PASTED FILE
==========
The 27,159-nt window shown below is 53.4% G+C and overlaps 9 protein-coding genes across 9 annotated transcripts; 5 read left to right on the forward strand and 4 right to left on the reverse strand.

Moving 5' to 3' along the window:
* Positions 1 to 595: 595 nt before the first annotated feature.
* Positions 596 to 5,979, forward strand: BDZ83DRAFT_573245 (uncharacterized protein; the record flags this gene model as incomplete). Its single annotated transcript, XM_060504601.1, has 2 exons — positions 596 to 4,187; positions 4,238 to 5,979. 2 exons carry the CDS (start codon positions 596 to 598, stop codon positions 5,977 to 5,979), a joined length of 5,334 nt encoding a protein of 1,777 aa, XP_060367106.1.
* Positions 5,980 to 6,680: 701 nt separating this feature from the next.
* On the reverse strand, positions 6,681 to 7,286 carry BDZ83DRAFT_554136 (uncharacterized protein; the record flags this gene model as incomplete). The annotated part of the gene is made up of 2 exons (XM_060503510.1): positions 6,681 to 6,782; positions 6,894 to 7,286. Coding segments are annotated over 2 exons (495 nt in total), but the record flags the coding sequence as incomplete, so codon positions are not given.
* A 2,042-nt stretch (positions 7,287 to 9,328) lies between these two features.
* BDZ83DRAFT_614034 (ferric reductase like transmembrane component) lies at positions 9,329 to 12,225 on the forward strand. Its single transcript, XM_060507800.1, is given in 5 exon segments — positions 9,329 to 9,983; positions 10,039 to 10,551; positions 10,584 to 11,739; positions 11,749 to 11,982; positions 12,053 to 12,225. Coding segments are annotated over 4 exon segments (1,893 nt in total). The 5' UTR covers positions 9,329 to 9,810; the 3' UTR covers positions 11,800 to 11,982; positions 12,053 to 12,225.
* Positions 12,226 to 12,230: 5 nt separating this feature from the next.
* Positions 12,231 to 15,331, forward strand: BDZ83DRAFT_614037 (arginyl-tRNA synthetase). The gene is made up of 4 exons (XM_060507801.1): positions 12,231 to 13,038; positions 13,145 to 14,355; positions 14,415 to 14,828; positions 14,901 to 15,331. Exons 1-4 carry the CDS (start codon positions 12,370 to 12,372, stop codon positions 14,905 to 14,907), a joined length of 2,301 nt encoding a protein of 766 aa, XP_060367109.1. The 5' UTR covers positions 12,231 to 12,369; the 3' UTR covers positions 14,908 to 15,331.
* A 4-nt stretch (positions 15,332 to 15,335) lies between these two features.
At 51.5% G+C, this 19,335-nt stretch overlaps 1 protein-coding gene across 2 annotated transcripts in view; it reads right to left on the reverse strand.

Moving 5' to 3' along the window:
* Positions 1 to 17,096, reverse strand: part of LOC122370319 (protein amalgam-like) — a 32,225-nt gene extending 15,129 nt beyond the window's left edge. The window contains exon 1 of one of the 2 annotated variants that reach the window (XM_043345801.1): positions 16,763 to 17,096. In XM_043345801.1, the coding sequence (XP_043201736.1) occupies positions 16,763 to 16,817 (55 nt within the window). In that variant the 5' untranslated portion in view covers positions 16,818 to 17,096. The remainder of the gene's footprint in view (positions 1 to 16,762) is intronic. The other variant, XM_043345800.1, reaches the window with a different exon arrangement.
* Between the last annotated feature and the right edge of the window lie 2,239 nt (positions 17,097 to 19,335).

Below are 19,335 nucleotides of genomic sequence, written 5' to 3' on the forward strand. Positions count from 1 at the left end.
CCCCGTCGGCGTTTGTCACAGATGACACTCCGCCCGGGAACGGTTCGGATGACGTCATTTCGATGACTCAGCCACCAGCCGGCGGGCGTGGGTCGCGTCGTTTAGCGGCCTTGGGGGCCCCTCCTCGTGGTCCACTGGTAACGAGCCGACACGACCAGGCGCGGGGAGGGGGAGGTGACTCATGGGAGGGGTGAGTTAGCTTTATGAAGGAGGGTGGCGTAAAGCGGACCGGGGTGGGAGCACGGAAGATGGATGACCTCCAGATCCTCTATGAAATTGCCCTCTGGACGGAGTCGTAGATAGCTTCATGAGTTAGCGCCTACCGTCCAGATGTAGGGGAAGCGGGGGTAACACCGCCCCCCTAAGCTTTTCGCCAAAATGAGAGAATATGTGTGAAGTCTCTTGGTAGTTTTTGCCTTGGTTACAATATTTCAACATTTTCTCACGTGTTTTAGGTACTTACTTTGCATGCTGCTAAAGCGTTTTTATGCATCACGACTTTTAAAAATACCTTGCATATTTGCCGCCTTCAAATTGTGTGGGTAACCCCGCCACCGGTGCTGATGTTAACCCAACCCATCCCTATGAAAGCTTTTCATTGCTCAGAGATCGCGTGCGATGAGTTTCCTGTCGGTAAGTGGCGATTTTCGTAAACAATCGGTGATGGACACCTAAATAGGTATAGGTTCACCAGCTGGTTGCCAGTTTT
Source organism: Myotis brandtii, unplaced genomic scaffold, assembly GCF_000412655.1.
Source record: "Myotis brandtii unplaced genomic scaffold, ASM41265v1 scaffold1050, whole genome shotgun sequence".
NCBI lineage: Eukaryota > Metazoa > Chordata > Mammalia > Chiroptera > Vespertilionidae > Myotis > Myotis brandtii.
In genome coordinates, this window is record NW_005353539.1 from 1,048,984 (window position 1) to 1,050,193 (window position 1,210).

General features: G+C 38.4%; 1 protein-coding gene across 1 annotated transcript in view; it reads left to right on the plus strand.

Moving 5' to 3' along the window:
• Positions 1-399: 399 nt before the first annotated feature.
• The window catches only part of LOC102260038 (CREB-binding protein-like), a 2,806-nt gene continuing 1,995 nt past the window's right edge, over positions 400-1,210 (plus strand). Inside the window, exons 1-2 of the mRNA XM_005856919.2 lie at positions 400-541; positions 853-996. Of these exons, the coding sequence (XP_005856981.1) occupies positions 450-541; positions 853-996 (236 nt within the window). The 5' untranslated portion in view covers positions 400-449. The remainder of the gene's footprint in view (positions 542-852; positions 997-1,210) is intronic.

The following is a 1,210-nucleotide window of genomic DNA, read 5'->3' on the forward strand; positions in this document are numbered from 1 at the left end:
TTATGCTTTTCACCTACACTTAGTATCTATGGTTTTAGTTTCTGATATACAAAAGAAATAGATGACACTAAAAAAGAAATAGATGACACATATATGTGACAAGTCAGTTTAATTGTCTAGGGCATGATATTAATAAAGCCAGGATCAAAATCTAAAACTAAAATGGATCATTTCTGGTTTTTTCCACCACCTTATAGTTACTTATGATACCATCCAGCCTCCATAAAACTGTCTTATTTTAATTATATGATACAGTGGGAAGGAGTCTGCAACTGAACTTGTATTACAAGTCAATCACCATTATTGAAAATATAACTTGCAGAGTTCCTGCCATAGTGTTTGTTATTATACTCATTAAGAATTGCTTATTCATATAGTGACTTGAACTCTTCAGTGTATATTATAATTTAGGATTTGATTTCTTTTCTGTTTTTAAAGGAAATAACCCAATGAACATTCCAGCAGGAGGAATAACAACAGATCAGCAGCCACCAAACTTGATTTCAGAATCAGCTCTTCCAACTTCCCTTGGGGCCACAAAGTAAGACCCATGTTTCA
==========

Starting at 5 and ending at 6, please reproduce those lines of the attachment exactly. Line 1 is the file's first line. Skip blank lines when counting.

* Positions 5,980 to 6,680: 701 nt separating this feature from the next.
* On the reverse strand, positions 6,681 to 7,286 carry BDZ83DRAFT_554136 (uncharacterized protein; the record flags this gene model as incomplete). The annotated part of the gene is made up of 2 exons (XM_060503510.1): positions 6,681 to 6,782; positions 6,894 to 7,286. Coding segments are annotated over 2 exons (495 nt in total), but the record flags the coding sequence as incomplete, so codon positions are not given.